Orange & (true) Blue

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Re and Sabatino

In 1999 Chris Re ’78 was at work at his insurance agency on Long Island when a call came from his College roommate, Phi Delta Theta brother, and best friend Craig “Sab” Sabatino ’78. “His father was having elective surgery and things did not go well,” said Re. “He called me to give me a heads-up.”

Unbeknownst to Sabatino, Re left for Philadelphia immediately. He arrived at the hospital room as Sabatino came out, moments after his dad had passed away. “I could tell it was important to him that I was there,” said Re. “To me it was only an act of kindness. An act of friendship. I knew he would do the same for me.”

And he did. On October 29, 2012, Superstorm Sandy devastated the East Coast, including Re’s home in Massapequa, New York. “In a matter of hours, we were homeless. I didn’t know how long it would take me to rebuild or if I would be able to rebuild my house.”

The first call Re received was from Sabatino, who heads a large private construction firm near

Philadelphia, Pennsylvania. He wanted to know what Re needed to recover—men, materials, money?

“I told him we were OK, I had ten guys coming the next day to rip my house apart,” said Re. “After that, he called every forty-five minutes. After two hours I had to stop answering.”

The next day Re called his staff in early. He arrived at the agency at 7 a.m. to hundreds of people in line to file their claims. When he checked his work phone, there were sixty-two messages. “The first fifty were from Gettysburg classmates, coaches, and alums, each asking what they could do for me.”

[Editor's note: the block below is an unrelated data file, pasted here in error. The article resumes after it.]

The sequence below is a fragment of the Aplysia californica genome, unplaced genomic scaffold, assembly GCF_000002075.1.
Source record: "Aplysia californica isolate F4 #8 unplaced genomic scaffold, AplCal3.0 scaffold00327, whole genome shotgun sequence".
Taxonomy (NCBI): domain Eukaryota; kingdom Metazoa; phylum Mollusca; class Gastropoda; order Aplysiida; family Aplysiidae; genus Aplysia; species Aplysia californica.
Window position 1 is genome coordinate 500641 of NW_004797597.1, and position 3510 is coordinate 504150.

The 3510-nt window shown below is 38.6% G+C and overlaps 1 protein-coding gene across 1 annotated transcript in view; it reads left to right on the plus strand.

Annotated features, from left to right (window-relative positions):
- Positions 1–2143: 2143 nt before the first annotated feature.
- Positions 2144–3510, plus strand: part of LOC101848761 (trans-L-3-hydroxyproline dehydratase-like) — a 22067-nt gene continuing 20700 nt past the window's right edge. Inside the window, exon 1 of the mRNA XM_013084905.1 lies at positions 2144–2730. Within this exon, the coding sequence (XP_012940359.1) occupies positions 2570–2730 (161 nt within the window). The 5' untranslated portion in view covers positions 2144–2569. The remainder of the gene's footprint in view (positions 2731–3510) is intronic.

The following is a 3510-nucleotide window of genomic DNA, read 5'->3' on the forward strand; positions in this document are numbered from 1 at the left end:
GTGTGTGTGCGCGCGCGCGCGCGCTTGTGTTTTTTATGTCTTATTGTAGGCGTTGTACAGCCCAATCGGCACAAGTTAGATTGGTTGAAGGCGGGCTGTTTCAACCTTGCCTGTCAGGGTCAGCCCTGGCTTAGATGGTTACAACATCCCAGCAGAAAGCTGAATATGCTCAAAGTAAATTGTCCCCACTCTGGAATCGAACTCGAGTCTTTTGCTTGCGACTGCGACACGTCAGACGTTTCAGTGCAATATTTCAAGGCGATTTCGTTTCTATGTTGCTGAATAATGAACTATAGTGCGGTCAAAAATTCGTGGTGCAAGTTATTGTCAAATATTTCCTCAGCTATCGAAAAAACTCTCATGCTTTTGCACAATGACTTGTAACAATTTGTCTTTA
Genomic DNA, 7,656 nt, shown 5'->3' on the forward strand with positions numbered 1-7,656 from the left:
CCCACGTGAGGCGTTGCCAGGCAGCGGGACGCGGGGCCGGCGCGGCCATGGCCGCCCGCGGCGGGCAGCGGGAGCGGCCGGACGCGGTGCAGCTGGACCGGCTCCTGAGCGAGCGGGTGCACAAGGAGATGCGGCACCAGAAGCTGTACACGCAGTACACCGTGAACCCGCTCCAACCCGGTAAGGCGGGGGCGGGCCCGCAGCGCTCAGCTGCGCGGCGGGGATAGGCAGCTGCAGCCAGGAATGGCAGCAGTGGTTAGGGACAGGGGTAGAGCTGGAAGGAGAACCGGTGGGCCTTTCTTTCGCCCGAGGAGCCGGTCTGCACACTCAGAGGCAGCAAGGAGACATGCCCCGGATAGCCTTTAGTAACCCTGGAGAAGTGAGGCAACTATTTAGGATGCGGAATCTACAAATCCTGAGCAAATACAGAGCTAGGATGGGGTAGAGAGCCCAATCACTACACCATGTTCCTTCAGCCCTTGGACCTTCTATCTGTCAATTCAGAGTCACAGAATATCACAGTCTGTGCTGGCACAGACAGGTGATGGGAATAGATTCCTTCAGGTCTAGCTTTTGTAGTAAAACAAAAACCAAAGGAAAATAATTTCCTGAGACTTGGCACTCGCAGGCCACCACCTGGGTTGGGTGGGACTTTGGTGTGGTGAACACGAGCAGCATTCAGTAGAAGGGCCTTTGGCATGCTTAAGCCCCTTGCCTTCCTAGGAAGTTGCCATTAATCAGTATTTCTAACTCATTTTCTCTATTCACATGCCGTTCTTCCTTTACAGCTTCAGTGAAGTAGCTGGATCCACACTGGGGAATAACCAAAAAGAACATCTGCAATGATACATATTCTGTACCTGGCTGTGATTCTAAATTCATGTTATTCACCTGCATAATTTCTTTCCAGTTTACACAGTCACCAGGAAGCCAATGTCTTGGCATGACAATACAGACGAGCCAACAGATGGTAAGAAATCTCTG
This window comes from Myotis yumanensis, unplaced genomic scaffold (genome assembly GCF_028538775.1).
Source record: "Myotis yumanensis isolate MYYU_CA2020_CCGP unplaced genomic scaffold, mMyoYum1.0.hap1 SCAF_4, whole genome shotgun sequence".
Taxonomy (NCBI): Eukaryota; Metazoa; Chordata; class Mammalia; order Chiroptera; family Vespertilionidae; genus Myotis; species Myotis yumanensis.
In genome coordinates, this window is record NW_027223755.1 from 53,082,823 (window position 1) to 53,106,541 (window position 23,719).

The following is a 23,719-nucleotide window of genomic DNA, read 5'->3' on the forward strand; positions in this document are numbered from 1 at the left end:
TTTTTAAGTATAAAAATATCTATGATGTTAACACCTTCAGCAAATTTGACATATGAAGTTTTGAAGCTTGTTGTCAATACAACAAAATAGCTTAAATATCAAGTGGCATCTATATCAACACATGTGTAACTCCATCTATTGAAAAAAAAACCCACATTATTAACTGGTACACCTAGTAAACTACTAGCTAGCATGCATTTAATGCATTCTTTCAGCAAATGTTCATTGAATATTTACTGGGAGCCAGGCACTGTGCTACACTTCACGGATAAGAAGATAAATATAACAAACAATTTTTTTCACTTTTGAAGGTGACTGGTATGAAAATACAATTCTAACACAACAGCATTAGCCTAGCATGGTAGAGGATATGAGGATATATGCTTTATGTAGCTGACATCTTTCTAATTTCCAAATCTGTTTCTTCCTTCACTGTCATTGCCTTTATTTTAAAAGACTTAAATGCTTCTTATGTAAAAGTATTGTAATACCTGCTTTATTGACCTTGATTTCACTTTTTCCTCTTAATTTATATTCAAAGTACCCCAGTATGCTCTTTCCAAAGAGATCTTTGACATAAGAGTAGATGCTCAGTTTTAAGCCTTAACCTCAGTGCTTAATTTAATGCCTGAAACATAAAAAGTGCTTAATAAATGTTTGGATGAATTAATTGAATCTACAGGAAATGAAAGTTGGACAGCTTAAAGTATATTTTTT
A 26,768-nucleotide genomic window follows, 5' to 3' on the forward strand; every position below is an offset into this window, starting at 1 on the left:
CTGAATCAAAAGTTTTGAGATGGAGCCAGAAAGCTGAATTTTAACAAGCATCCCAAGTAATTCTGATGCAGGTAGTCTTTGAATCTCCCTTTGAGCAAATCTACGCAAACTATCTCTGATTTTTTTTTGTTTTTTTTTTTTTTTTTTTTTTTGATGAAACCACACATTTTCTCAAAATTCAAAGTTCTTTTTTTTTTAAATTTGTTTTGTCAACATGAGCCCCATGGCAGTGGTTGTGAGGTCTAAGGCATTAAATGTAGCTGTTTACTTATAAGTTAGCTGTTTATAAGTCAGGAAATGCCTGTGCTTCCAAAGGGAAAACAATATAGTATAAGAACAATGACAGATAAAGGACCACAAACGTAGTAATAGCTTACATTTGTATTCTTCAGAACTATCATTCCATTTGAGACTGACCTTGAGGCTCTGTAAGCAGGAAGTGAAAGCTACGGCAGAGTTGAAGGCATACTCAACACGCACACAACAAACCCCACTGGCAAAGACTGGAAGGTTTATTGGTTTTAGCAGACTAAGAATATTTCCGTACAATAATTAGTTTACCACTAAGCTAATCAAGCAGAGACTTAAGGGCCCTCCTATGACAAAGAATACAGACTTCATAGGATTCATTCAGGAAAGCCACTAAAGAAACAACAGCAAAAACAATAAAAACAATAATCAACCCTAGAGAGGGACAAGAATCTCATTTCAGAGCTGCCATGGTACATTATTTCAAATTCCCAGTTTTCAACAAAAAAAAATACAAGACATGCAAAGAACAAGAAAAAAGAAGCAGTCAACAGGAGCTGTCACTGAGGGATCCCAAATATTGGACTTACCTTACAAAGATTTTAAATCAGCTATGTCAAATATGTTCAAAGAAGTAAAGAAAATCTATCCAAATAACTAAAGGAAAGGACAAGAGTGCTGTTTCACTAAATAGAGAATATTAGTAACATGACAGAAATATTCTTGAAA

That night, Re parked in his driveway, baseball bat at hand to ward off looters in the upscale Long Island neighborhood. “There were no lights, power lines and trees were down all over, and there was debris everywhere,” he said.

His phone rang at 10:30 p.m. Sabatino again: “Look, I know you’re busy, but there must be something I can do for you.”

Chris relented. “There’s so much debris, salt water, oil, and sewage all over that my contractors blew their generator. I can’t buy another because they are all sold out, can’t find one to rent, and even if I could get one, I can’t get gas,” Re said.

Headlights came down the street at 2:30 a.m. “A truck pulls in and it’s my buddy Sab,” said Re. “He could have sent any one of his 350 staffs to Long Island, but he came himself. We unloaded the generator and gas. I couldn’t even invite him in. He got back in his truck and drove home.”

Posted: Wed, 22 Jan 2014

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